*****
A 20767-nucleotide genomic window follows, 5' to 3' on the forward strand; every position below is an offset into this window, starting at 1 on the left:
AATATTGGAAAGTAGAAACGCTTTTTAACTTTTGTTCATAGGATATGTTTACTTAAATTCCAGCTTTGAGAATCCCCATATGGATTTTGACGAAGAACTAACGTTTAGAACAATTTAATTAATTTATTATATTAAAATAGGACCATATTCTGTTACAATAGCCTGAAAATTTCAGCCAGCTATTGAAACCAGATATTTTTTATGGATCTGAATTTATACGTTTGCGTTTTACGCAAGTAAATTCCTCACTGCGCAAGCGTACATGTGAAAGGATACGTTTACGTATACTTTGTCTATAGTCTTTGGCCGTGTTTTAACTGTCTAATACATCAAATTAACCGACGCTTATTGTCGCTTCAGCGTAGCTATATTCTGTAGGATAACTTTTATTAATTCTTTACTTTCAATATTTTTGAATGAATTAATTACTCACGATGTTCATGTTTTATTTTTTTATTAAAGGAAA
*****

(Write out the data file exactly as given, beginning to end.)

A 20767-nucleotide genomic window follows, 5' to 3' on the forward strand; every position below is an offset into this window, starting at 1 on the left:
AATATTGGAAAGTAGAAACGCTTTTTAACTTTTGTTCATAGGATATGTTTACTTAAATTCCAGCTTTGAGAATCCCCATATGGATTTTGACGAAGAACTAACGTTTAGAACAATTTAATTAATTTATTATATTAAAATAGGACCATATTCTGTTACAATAGCCTGAAAATTTCAGCCAGCTATTGAAACCAGATATTTTTTATGGATCTGAATTTATACGTTTGCGTTTTACGCAAGTAAATTCCTCACTGCGCAAGCGTACATGTGAAAGGATACGTTTACGTATACTTTGTCTATAGTCTTTGGCCGTGTTTTAACTGTCTAATACATCAAATTAACCGACGCTTATTGTCGCTTCAGCGTAGCTATATTCTGTAGGATAACTTTTATTAATTCTTTACTTTCAATATTTTTGAATGAATTAATTACTCACGATGTTCATGTTTTATTTTTTTATTAAAGGAAA